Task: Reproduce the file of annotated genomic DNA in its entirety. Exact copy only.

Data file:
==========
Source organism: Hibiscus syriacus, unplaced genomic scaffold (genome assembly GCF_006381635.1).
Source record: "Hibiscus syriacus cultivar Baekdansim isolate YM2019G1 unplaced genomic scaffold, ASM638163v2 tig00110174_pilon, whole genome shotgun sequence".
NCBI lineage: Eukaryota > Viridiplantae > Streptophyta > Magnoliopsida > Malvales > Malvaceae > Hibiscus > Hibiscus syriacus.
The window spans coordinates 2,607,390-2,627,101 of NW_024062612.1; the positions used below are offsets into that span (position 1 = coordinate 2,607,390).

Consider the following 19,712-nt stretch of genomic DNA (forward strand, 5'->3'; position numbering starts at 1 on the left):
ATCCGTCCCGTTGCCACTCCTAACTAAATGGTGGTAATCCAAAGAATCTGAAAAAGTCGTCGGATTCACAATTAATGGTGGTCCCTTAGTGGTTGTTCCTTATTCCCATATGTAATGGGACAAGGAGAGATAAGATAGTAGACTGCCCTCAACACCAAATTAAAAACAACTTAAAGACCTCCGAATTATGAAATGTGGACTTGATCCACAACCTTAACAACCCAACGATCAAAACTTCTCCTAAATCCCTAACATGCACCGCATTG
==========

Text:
Source organism: Hibiscus syriacus, unplaced genomic scaffold (genome assembly GCF_006381635.1).
Source record: "Hibiscus syriacus cultivar Baekdansim isolate YM2019G1 unplaced genomic scaffold, ASM638163v2 tig00110174_pilon, whole genome shotgun sequence".
NCBI lineage: Eukaryota > Viridiplantae > Streptophyta > Magnoliopsida > Malvales > Malvaceae > Hibiscus > Hibiscus syriacus.
The window spans coordinates 2,607,390-2,627,101 of NW_024062612.1; the positions used below are offsets into that span (position 1 = coordinate 2,607,390).

Consider the following 19,712-nt stretch of genomic DNA (forward strand, 5'->3'; position numbering starts at 1 on the left):
ATCCGTCCCGTTGCCACTCCTAACTAAATGGTGGTAATCCAAAGAATCTGAAAAAGTCGTCGGATTCACAATTAATGGTGGTCCCTTAGTGGTTGTTCCTTATTCCCATATGTAATGGGACAAGGAGAGATAAGATAGTAGACTGCCCTCAACACCAAATTAAAAACAACTTAAAGACCTCCGAATTATGAAATGTGGACTTGATCCACAACCTTAACAACCCAACGATCAAAACTTCTCCTAAATCCCTAACATGCACCGCATTG